The Brave New World of Genetic Screening
Posted in: Resources, Tips, Clinic Info, 11/16/2015
Not long ago, genetic screening was done by screening for single gene disorders, largely based on the ethnic background and family history of the person. Single gene tests were quite expensive ($200 or more for each), thus making it appropriate to limit the number of genes tested. The so-called Ashkenazi Jewish panel could cost over $2,000!
Aside from the potentially high costs, basing decisions on ethnic backgrounds could be inaccurate. Not everyone knows their true ancestry. Furthermore, diseases that are rare in certain groups, like Tay-Sachs in non-Jews, still occur and would get missed.
Fortunately, a number of companies have developed broad genetic screening panels that test for many genes, regardless of a person’s background at comparatively affordable prices and with high levels of accuracy.
All of these companies are reputable and offer excellent technology to use. They differ mainly in scope and philosophy. Most of the panels focus on the most common serious disease-causing genes that either the American College of Obstetrics and Gynecology or the American College of Medial Genetics recommend testing. All of these panels are appropriate for egg donor screening.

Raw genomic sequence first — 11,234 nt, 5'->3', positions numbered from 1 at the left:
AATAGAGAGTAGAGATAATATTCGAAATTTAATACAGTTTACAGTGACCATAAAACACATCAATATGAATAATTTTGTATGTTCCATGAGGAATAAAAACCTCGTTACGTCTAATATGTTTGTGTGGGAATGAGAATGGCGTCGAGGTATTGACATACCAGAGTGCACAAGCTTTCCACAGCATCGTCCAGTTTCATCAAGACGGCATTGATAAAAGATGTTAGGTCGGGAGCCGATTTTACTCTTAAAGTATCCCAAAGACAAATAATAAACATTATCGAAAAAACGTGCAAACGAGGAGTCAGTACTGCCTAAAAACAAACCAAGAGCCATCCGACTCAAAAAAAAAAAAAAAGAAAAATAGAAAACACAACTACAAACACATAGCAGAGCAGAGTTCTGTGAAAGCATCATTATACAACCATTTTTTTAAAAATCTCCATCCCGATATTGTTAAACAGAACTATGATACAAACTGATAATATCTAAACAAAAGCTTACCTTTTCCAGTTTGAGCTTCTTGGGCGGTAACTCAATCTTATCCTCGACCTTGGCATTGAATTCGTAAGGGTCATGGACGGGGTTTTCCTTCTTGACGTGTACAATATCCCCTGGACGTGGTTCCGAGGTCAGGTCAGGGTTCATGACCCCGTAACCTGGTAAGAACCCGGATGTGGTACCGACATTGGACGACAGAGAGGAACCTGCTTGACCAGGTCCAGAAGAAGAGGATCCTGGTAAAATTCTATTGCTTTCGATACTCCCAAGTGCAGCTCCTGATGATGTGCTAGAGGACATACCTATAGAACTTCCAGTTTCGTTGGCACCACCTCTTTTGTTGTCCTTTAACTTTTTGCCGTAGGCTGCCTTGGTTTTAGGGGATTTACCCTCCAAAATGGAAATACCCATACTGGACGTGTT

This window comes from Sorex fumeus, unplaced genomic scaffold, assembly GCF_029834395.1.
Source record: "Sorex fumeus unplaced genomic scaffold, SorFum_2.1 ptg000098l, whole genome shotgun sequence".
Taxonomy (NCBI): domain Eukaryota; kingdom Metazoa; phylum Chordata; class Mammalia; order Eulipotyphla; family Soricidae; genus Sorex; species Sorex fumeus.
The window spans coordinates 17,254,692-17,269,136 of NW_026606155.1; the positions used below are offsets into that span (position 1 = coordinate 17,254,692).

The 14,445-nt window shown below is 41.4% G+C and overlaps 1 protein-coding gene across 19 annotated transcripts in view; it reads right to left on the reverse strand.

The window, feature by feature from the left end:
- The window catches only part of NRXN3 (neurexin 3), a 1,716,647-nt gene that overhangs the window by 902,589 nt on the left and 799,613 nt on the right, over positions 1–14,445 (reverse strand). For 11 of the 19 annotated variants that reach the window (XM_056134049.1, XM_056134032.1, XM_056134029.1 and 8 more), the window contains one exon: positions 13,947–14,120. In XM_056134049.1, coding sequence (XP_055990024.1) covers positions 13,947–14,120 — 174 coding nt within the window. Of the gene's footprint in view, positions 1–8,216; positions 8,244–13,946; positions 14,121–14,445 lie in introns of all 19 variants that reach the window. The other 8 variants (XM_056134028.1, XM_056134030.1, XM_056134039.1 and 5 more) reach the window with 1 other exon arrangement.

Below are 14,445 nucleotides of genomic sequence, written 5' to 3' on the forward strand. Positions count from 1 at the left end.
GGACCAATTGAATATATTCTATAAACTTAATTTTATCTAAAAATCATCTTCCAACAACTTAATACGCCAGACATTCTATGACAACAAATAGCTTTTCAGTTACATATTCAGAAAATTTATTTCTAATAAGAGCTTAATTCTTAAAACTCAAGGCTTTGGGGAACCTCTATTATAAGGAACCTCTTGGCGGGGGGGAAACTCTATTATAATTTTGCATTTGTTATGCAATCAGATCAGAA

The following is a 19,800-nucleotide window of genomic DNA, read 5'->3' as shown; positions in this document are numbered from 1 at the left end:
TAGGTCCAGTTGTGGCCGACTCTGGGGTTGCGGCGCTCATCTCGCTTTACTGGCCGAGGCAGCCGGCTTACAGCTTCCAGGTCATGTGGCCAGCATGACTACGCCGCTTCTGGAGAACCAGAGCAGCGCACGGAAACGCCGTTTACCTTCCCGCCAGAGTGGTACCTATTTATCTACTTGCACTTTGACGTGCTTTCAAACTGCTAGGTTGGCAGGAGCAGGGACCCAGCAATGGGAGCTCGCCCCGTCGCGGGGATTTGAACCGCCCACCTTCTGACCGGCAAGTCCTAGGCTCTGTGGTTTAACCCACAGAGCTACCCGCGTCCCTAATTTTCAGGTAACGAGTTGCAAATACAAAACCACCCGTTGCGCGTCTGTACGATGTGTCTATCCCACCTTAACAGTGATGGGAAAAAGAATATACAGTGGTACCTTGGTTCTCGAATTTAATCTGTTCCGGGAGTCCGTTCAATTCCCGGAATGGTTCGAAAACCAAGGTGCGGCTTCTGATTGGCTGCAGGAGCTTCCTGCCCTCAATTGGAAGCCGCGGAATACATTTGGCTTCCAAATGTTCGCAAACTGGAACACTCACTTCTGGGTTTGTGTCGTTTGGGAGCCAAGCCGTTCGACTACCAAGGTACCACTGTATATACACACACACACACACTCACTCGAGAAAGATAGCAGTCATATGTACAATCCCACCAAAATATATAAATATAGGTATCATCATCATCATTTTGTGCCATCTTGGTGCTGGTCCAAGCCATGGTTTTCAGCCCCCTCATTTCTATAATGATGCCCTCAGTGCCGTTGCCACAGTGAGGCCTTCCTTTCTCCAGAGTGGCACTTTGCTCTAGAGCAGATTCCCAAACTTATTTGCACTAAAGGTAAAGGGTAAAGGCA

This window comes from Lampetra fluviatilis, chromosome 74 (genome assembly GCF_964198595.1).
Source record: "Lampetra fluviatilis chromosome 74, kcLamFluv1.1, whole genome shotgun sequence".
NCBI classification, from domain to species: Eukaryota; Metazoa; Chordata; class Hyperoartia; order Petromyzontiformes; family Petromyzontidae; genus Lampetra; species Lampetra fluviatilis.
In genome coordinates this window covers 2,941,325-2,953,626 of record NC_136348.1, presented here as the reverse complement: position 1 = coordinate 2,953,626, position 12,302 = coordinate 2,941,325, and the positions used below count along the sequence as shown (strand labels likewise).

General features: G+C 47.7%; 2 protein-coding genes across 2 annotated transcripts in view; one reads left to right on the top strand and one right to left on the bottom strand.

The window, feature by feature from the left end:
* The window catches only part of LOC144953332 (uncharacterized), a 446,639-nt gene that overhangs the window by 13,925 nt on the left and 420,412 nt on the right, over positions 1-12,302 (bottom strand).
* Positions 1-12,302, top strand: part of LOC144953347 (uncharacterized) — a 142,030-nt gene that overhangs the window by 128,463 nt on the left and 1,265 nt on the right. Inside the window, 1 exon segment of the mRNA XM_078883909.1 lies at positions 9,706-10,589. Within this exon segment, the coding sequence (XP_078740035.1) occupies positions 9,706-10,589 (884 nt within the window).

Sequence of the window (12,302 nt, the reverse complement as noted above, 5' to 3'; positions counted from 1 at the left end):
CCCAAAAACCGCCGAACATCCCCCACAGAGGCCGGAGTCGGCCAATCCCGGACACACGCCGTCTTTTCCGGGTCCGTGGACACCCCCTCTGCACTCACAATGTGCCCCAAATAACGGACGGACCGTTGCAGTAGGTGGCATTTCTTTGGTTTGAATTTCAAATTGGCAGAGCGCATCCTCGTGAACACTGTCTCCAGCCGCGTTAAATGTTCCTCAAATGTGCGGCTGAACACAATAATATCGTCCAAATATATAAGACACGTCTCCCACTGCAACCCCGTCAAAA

One variation, Counsyl, offers up to 100 genes. The potential drawback to this approach is that many of the genes are rare or do not cause life-threatening disease. Sometimes, when a donor is found to carry one of these conditions, some recipients panic and unnecessarily drop the donor. It is important to remember that it takes two parties to create a child with one of these conditions, so if the intended father is negative, it is safe to proceed. Thus, we only offer Counsyl screening to donors when the intended fathers are willing and able to be screened, as well. Otherwise, we tend to use one of the other panels that are well- recognized to catch the majority of common and serious diseases.
Regardless of which panel is chosen, recipients of egg donation can now feel comfortable that excellent genetic screening is affordably available. It is no longer acceptable to screen for cystic fibrosis alone, as was done in the recent past.